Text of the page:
Demand keeps growing for nonprofits to provide proof that what they are doing accomplishes something. All stakeholders of charities should have ample access to information about the organizations to which they donate, volunteer for, and from which they seek services.
Data is everywhere. That's why charitable nonprofits must come to grips with explaining their results and their social impact.
Demand for impact comes particularly from donors and grantors, such as foundations. Unfortunately, often nonprofits do not have objective data showing that their mission and work are worth supporting. That lack of supporting evidence can be a disappointment to many donors.
But, can reporting outcomes and impact affect donor behavior? Some research indicates that it does. In one study, only 36% of donors gave in response to "output" statistics, while more than half donated in response to the reporting of "outcome" and "impact" information from a charity.
The Types of Data That Are Most Important
Although many types of information can be useful for a nonprofit, four types deserve clarification since they are often misunderstood. They are inputs, outputs, outcomes, and impact.
Inputs: The resources the organization commits to a program
Those resources may be financial, but also include the work of staff or volunteers. Inputs may also be the expertise that is brought to bear, such as hiring a consultant or engaging a partner organization. An input could also be an investment in technology to better track the data you will collect.
Outputs: The immediate tangible results of the activity or program
Outputs have numbers attached. Volunteers made contact with 45 families, and fifty-five children enrolled in our after-school program, for instance.
Outputs are the most straightforward data to collect. They are apparent and countable. Many charities start and stop with outputs, but they should not do so.
Outcomes: The changes you plan to bring about in the short to medium-term
Outcomes are squishier since they may involve behavior and attitudes. They are qualitative rather than quantitative. You'll need to devise methods to measure them, such as surveys or interviews. Some examples of outcomes could be that the children enrolled in the after-school program were happier, and parents reported that they cooperated more readily at home after attending the program.
Impact: The measurable long-term effect your program seeks to bring about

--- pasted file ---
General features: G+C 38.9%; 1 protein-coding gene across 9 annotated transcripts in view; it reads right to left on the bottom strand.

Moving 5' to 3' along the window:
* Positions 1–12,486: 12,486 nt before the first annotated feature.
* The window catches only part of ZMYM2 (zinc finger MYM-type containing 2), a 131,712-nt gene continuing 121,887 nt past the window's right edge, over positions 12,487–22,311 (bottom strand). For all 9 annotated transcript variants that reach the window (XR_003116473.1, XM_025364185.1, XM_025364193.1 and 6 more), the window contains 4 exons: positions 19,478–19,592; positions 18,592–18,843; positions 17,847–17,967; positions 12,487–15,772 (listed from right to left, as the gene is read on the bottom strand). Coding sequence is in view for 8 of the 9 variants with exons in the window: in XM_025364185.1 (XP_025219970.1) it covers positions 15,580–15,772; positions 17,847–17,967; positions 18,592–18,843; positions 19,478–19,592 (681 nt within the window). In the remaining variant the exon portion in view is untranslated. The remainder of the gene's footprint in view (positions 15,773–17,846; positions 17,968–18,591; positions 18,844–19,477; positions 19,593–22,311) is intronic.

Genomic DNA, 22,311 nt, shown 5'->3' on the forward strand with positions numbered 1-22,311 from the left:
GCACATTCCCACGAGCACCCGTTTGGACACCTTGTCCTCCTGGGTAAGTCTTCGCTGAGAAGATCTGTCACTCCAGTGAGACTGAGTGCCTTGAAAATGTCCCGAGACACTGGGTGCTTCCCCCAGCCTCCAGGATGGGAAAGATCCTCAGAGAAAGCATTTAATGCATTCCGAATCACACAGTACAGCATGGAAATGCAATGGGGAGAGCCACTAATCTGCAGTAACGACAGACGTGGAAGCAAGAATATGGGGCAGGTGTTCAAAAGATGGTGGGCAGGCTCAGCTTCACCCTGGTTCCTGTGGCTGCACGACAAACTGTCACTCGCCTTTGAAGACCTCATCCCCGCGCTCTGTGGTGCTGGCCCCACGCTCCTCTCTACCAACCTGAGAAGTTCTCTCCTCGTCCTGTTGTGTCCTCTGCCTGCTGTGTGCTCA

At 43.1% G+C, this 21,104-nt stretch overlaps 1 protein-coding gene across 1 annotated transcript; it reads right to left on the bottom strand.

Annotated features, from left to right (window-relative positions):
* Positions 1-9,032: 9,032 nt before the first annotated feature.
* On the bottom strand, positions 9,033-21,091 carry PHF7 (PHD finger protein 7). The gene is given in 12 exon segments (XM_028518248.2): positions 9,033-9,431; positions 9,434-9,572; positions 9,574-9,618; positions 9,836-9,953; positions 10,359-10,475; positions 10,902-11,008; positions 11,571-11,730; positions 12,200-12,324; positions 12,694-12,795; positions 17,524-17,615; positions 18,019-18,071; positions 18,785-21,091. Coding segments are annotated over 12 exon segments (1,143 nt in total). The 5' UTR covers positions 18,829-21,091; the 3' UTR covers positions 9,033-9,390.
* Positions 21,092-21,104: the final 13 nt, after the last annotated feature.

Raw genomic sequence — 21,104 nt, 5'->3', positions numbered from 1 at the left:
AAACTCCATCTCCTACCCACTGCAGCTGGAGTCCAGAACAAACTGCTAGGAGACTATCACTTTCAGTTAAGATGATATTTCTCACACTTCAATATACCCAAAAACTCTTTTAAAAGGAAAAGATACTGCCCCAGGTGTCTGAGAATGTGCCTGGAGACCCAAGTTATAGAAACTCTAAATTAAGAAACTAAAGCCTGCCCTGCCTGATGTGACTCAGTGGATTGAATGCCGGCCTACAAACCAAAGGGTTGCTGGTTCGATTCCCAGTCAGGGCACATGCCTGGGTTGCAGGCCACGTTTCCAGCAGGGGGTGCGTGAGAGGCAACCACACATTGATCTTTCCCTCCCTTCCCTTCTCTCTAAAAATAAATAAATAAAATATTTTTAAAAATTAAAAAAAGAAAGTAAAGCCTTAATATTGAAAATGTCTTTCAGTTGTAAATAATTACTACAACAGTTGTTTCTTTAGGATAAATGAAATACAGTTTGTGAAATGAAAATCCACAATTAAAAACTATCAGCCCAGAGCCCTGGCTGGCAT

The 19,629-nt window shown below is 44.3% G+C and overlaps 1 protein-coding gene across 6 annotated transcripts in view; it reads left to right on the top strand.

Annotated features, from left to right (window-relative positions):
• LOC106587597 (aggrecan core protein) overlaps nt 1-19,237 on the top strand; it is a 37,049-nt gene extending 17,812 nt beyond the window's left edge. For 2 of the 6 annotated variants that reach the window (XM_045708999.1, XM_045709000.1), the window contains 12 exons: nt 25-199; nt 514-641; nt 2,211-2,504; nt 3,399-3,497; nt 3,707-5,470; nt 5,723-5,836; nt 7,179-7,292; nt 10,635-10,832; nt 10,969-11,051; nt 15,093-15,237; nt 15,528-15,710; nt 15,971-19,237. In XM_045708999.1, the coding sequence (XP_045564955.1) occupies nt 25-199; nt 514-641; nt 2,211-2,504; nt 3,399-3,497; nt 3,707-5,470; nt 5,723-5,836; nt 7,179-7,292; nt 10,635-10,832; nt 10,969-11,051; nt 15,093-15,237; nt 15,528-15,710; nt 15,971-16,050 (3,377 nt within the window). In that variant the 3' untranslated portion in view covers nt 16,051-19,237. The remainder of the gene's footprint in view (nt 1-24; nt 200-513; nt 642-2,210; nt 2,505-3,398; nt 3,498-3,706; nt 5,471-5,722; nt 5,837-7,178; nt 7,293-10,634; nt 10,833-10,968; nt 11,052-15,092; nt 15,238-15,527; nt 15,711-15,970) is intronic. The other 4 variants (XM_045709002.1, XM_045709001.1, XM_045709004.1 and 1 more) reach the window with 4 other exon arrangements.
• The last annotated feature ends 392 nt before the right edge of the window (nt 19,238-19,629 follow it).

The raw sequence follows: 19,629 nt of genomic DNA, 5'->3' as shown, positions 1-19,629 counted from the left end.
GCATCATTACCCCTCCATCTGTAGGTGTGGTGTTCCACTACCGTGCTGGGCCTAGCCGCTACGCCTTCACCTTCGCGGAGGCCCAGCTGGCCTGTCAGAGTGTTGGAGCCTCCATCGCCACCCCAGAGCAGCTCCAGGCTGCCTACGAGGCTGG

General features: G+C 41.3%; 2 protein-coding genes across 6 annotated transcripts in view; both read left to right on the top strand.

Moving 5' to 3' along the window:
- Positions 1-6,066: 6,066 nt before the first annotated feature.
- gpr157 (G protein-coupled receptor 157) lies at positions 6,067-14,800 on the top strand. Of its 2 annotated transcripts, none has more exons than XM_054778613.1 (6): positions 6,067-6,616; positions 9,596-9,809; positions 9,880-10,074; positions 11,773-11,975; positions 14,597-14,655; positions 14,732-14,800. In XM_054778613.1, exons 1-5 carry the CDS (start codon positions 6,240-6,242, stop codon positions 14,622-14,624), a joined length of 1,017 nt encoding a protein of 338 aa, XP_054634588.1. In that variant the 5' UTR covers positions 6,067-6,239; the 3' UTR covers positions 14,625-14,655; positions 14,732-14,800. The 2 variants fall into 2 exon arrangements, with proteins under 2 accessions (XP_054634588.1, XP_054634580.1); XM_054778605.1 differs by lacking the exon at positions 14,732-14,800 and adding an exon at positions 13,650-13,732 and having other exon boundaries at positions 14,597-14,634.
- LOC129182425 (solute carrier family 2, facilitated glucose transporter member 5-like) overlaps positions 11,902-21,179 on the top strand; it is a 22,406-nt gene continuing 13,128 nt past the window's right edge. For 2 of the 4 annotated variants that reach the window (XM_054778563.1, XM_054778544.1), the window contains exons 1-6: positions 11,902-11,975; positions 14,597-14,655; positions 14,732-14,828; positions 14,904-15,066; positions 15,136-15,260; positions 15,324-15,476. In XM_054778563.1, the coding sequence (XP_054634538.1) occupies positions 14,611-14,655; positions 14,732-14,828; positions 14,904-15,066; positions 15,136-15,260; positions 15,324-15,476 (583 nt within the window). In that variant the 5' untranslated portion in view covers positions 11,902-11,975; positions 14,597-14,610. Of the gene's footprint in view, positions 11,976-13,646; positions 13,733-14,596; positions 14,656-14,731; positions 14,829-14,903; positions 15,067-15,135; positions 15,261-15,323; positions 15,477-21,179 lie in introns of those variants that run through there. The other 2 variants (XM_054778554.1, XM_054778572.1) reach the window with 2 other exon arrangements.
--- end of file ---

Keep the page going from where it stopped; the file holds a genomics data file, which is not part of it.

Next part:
The long-term impact may be hard to detect since it often takes a long time to show up. Yet working toward it should be the final goal of your program. In the case of the after-school program, the impact could be evidence that the children who participated in the after-school program improved their grades in the two years following or that more eventually graduated. You will need to anticipate how to measure that impact.
Evaluative Data Can Benefit Even Small Nonprofits
Even small nonprofits can benefit from building evaluation into all of their activities so that they can demonstrate outcomes and impact.
Small and often under-resourced charities can make the most of their funds and people power by knowing what works and what doesn't. Data and analyzing that data can lead to better decision-making. For instance, the Leap of Reason Ambassadors Community includes "internal monitoring for continuous improvement" in its framework for high performing nonprofits.
Blackbaud encourages charities to engage in several types of analytics, ranging from collecting raw data to diagnostic and prescriptive analytics. Even small charities collect more data than they think, from donor management systems to statistics about who uses their services and the outcomes for those participants. Starting with what they have and applying analysis could prove productive for most charities.
Small charities will find that they are more attractive to their donors and to grant-givers when they have reliable data. Polling from Gallup, for example, found that 57% of donors look for a solid mission and proof that the charity can accomplish that mission before they open their wallets.